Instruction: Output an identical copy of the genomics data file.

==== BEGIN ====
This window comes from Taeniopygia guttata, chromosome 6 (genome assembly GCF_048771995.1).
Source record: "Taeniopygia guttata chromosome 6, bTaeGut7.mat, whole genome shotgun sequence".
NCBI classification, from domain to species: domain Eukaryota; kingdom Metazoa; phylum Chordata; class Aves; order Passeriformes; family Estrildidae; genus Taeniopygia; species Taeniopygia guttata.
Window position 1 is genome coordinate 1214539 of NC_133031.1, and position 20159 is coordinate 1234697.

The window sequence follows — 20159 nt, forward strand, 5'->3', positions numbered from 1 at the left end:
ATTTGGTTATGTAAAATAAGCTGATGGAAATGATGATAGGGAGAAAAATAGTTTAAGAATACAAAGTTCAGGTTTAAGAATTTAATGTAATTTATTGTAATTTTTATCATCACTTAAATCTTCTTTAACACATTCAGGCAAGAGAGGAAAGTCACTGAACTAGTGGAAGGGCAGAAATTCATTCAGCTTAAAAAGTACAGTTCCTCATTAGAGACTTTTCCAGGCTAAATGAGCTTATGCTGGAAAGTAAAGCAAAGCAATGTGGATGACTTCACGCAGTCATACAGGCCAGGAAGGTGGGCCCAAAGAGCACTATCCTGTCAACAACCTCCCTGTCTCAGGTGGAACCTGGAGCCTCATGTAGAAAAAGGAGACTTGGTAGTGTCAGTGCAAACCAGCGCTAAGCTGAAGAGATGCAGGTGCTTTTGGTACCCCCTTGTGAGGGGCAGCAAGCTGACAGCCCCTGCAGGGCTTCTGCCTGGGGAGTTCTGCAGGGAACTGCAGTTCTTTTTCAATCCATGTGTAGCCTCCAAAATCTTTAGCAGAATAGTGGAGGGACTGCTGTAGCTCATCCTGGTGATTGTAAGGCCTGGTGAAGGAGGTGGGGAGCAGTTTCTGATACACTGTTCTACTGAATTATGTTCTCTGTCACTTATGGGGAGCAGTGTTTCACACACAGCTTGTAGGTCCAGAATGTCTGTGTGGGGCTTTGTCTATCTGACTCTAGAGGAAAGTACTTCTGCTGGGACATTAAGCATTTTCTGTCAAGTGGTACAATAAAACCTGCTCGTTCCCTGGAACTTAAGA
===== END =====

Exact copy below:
This window comes from Taeniopygia guttata, chromosome 6 (genome assembly GCF_048771995.1).
Source record: "Taeniopygia guttata chromosome 6, bTaeGut7.mat, whole genome shotgun sequence".
NCBI classification, from domain to species: domain Eukaryota; kingdom Metazoa; phylum Chordata; class Aves; order Passeriformes; family Estrildidae; genus Taeniopygia; species Taeniopygia guttata.
Window position 1 is genome coordinate 1214539 of NC_133031.1, and position 20159 is coordinate 1234697.

The window sequence follows — 20159 nt, forward strand, 5'->3', positions numbered from 1 at the left end:
ATTTGGTTATGTAAAATAAGCTGATGGAAATGATGATAGGGAGAAAAATAGTTTAAGAATACAAAGTTCAGGTTTAAGAATTTAATGTAATTTATTGTAATTTTTATCATCACTTAAATCTTCTTTAACACATTCAGGCAAGAGAGGAAAGTCACTGAACTAGTGGAAGGGCAGAAATTCATTCAGCTTAAAAAGTACAGTTCCTCATTAGAGACTTTTCCAGGCTAAATGAGCTTATGCTGGAAAGTAAAGCAAAGCAATGTGGATGACTTCACGCAGTCATACAGGCCAGGAAGGTGGGCCCAAAGAGCACTATCCTGTCAACAACCTCCCTGTCTCAGGTGGAACCTGGAGCCTCATGTAGAAAAAGGAGACTTGGTAGTGTCAGTGCAAACCAGCGCTAAGCTGAAGAGATGCAGGTGCTTTTGGTACCCCCTTGTGAGGGGCAGCAAGCTGACAGCCCCTGCAGGGCTTCTGCCTGGGGAGTTCTGCAGGGAACTGCAGTTCTTTTTCAATCCATGTGTAGCCTCCAAAATCTTTAGCAGAATAGTGGAGGGACTGCTGTAGCTCATCCTGGTGATTGTAAGGCCTGGTGAAGGAGGTGGGGAGCAGTTTCTGATACACTGTTCTACTGAATTATGTTCTCTGTCACTTATGGGGAGCAGTGTTTCACACACAGCTTGTAGGTCCAGAATGTCTGTGTGGGGCTTTGTCTATCTGACTCTAGAGGAAAGTACTTCTGCTGGGACATTAAGCATTTTCTGTCAAGTGGTACAATAAAACCTGCTCGTTCCCTGGAACTTAAGA